Your trademark is the most important asset your business will ever own. A good trademark will distinguish you from the competition and help you stand out in a crowd. A poor trademark will entangle you in legal disputes and blunt your marketing efforts. Selecting a good trademark is as simple as following these guidelines.
First of all, avoid Trademarks that cannot be Registered. There is no point investing in a trademark that you can’t register. Registering the mark protects it from competitors, ensures your ownership rights in the mark and makes it easier to enforce your rights against copy cats. As you will read below, certain types of words are inherently poor choices as trademarks because they cannot be registered.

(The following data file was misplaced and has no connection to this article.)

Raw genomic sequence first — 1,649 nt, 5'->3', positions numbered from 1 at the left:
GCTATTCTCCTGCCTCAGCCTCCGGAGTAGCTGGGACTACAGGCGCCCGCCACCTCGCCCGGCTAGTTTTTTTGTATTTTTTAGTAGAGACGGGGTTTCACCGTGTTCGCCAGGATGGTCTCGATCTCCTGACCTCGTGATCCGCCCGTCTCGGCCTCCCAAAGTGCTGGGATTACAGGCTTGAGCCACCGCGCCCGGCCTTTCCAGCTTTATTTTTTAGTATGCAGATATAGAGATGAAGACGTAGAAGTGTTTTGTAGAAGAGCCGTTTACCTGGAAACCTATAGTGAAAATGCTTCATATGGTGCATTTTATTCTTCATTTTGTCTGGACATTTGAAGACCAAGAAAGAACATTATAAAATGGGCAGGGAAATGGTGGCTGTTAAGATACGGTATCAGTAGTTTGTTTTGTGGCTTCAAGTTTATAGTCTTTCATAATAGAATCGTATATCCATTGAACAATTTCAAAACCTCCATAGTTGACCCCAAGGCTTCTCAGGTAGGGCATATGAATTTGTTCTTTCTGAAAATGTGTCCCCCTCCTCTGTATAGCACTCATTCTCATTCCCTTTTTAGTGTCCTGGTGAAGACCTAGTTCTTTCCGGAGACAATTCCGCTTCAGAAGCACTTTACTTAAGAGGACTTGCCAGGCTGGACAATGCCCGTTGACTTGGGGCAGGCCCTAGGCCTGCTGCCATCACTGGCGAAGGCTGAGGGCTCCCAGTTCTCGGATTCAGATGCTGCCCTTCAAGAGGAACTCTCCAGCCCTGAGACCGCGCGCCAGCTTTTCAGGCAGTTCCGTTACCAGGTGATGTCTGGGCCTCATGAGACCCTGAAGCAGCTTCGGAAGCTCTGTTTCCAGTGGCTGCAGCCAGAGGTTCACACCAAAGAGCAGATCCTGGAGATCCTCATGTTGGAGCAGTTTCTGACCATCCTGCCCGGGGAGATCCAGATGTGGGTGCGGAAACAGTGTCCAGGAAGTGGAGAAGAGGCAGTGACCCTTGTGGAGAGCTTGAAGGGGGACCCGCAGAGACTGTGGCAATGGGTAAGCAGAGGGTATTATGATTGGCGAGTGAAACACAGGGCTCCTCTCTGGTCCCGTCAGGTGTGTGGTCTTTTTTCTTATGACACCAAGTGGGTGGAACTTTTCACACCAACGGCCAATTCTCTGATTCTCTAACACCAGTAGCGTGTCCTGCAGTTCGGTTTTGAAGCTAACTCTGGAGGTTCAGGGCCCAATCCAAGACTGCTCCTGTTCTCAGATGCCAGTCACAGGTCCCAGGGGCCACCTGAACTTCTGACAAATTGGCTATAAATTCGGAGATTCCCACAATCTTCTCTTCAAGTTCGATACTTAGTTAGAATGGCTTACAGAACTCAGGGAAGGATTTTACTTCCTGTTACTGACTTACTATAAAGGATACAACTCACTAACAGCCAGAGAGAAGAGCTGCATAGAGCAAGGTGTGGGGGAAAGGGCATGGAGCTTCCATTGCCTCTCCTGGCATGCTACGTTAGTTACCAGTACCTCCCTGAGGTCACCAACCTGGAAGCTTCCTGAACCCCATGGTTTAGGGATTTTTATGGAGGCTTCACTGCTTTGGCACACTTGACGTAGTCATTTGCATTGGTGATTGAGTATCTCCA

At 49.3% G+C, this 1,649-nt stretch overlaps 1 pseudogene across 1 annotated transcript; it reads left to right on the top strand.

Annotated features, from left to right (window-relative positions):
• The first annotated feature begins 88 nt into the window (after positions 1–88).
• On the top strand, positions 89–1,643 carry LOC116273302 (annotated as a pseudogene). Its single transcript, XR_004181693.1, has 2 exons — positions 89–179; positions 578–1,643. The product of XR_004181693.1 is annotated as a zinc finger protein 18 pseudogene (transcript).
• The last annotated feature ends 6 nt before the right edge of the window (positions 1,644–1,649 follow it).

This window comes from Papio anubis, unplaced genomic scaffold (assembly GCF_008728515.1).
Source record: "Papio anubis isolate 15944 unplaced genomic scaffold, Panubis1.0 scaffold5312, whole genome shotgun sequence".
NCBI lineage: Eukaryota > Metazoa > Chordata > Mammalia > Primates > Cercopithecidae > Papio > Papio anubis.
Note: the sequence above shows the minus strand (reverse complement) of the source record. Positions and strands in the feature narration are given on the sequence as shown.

Avoid Purely Descriptive Words. Words which describe the nature or quality of the goods or services sold with the mark are not permitted to be registered. Hence, the mark “Cold Beer” for use with malt beverages cannot be registered because it describes the actual product being sold. If registered, it would prevent anyone from using the terms Cold and Beer to describe a malt beverage.
Avoid Surnames. Surnames cannot be registered as trademarks. Hence the mark “Wilson Power Boats” is a poor choice for a trademark because the word Wilson is a surname (and the rest of the mark is descriptive).